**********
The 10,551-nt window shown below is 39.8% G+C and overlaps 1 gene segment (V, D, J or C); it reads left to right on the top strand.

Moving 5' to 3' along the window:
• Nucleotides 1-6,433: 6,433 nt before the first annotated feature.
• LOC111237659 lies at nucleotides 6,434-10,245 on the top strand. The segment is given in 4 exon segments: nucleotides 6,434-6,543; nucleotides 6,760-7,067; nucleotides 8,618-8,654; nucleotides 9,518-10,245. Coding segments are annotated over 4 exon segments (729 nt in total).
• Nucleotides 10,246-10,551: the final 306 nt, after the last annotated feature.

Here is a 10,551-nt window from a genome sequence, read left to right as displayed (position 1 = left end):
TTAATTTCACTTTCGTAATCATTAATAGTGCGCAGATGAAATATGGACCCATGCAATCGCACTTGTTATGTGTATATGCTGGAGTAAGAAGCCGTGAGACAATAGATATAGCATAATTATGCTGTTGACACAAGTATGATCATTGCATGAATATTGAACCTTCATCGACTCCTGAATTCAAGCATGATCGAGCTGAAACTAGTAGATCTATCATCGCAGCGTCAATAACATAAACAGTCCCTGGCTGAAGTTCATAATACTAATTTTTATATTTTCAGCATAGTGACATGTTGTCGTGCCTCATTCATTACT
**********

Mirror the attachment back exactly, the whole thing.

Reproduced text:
The 10,551-nt window shown below is 39.8% G+C and overlaps 1 gene segment (V, D, J or C); it reads left to right on the top strand.

Moving 5' to 3' along the window:
• Nucleotides 1-6,433: 6,433 nt before the first annotated feature.
• LOC111237659 lies at nucleotides 6,434-10,245 on the top strand. The segment is given in 4 exon segments: nucleotides 6,434-6,543; nucleotides 6,760-7,067; nucleotides 8,618-8,654; nucleotides 9,518-10,245. Coding segments are annotated over 4 exon segments (729 nt in total).
• Nucleotides 10,246-10,551: the final 306 nt, after the last annotated feature.

Here is a 10,551-nt window from a genome sequence, read left to right as displayed (position 1 = left end):
TTAATTTCACTTTCGTAATCATTAATAGTGCGCAGATGAAATATGGACCCATGCAATCGCACTTGTTATGTGTATATGCTGGAGTAAGAAGCCGTGAGACAATAGATATAGCATAATTATGCTGTTGACACAAGTATGATCATTGCATGAATATTGAACCTTCATCGACTCCTGAATTCAAGCATGATCGAGCTGAAACTAGTAGATCTATCATCGCAGCGTCAATAACATAAACAGTCCCTGGCTGAAGTTCATAATACTAATTTTTATATTTTCAGCATAGTGACATGTTGTCGTGCCTCATTCATTACT